Refugee Council of Australia
Gavel on desk next to law books

Fast tracking and ‘Legacy Caseload’ statistics

Not so fast

The policy of ‘fast tracking’ was meant to process people’s claims ‘faster’ than under the standard process for determining refugee status. The standard process is still used for people who come by plane and receive permanent protection.

The first graph on this page shows that the ‘fast tracking’ process has been far from fast. It compares the average time taken to process claims by visa type, showing that Temporary Protection Visas and Safe Haven Enterprise Visas take far longer to process than permanent protection claims. Note that this data includes people who were not subject to the fast-tracking process, but still received temporary protection visas.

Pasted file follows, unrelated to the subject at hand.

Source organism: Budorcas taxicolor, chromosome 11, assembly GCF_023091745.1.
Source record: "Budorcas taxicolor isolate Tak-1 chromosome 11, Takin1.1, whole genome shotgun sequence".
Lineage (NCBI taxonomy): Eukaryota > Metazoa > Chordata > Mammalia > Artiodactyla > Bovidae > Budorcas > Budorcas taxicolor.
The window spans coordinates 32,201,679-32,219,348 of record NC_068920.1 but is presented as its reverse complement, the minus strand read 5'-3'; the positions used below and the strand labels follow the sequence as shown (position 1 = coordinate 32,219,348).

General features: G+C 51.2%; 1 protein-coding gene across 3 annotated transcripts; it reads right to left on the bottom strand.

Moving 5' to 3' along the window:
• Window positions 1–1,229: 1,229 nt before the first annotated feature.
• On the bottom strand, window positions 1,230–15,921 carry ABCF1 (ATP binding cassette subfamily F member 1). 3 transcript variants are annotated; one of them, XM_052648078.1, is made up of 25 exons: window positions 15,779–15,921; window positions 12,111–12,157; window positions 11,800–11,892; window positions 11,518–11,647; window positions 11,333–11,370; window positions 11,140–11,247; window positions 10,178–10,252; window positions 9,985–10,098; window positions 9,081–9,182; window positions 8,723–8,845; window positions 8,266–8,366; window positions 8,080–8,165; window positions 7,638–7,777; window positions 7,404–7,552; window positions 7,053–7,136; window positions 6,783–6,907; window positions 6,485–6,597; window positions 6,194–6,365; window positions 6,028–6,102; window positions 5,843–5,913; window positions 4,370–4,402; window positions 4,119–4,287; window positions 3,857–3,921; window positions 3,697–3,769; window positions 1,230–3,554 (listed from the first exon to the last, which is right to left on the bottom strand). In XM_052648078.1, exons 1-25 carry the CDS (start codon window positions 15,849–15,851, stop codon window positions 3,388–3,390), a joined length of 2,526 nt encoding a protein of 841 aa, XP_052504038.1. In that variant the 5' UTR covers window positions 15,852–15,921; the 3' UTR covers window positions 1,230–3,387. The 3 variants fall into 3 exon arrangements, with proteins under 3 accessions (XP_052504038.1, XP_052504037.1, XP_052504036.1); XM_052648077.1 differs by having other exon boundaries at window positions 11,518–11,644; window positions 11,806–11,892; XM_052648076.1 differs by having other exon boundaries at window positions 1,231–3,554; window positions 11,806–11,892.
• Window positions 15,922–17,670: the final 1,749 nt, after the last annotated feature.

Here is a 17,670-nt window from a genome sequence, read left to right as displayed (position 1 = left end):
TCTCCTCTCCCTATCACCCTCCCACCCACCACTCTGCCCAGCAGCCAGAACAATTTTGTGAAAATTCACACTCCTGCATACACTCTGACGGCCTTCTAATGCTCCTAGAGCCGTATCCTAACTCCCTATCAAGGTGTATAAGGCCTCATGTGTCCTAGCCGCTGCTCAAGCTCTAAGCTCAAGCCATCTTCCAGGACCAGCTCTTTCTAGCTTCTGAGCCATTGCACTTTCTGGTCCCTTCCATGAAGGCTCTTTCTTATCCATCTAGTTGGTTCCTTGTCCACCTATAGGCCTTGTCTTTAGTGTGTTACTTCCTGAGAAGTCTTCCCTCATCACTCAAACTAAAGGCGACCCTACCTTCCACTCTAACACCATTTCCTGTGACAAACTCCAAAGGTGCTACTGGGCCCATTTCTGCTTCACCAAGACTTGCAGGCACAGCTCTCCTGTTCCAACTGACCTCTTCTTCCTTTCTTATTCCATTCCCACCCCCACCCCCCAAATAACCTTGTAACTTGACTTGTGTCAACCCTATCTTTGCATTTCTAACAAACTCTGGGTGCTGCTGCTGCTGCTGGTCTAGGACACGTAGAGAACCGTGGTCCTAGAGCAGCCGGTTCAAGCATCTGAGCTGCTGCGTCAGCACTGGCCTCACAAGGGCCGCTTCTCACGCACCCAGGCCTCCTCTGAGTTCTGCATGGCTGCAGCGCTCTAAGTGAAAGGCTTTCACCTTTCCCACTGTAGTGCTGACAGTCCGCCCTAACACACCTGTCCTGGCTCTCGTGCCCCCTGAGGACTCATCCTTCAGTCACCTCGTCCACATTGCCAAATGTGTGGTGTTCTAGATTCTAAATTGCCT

A significant number of people are still waiting for their first temporary protection visa application to be processed, more than five years after the legislation was passed for ‘fast-tracking’. The next graph shows the longest time taken to process a fast-track application. In September 2016 the longest time to process a fast-track application was around 16 months. Three years later the longest a fast-track application had been on hand with the Department was almost 7 years.

Join the Movement

We need you to show our government that Australia cares about refugees. Help us by joining the movement so we can protect refugees, not punish them.
  • Category

  • Topic